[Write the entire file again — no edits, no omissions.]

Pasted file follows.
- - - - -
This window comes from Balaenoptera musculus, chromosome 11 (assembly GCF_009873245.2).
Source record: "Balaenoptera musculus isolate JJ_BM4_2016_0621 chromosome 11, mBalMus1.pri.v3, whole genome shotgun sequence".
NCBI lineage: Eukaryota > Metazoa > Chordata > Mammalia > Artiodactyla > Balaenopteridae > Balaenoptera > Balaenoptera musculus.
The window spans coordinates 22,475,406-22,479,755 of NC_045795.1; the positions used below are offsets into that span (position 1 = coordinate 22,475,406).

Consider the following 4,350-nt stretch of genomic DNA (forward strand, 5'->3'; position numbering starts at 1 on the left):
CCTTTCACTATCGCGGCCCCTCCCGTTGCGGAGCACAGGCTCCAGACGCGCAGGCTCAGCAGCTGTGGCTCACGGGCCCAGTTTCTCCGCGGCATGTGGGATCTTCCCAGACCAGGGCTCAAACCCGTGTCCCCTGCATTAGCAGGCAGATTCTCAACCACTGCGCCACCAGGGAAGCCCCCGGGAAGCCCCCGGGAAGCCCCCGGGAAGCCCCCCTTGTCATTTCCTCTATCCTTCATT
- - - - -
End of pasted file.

This window comes from Balaenoptera musculus, chromosome 11 (assembly GCF_009873245.2).
Source record: "Balaenoptera musculus isolate JJ_BM4_2016_0621 chromosome 11, mBalMus1.pri.v3, whole genome shotgun sequence".
NCBI lineage: Eukaryota > Metazoa > Chordata > Mammalia > Artiodactyla > Balaenopteridae > Balaenoptera > Balaenoptera musculus.
The window spans coordinates 22,475,406-22,479,755 of NC_045795.1; the positions used below are offsets into that span (position 1 = coordinate 22,475,406).

Consider the following 4,350-nt stretch of genomic DNA (forward strand, 5'->3'; position numbering starts at 1 on the left):
CCTTTCACTATCGCGGCCCCTCCCGTTGCGGAGCACAGGCTCCAGACGCGCAGGCTCAGCAGCTGTGGCTCACGGGCCCAGTTTCTCCGCGGCATGTGGGATCTTCCCAGACCAGGGCTCAAACCCGTGTCCCCTGCATTAGCAGGCAGATTCTCAACCACTGCGCCACCAGGGAAGCCCCCGGGAAGCCCCCGGGAAGCCCCCGGGAAGCCCCCCTTGTCATTTCCTCTATCCTTCATT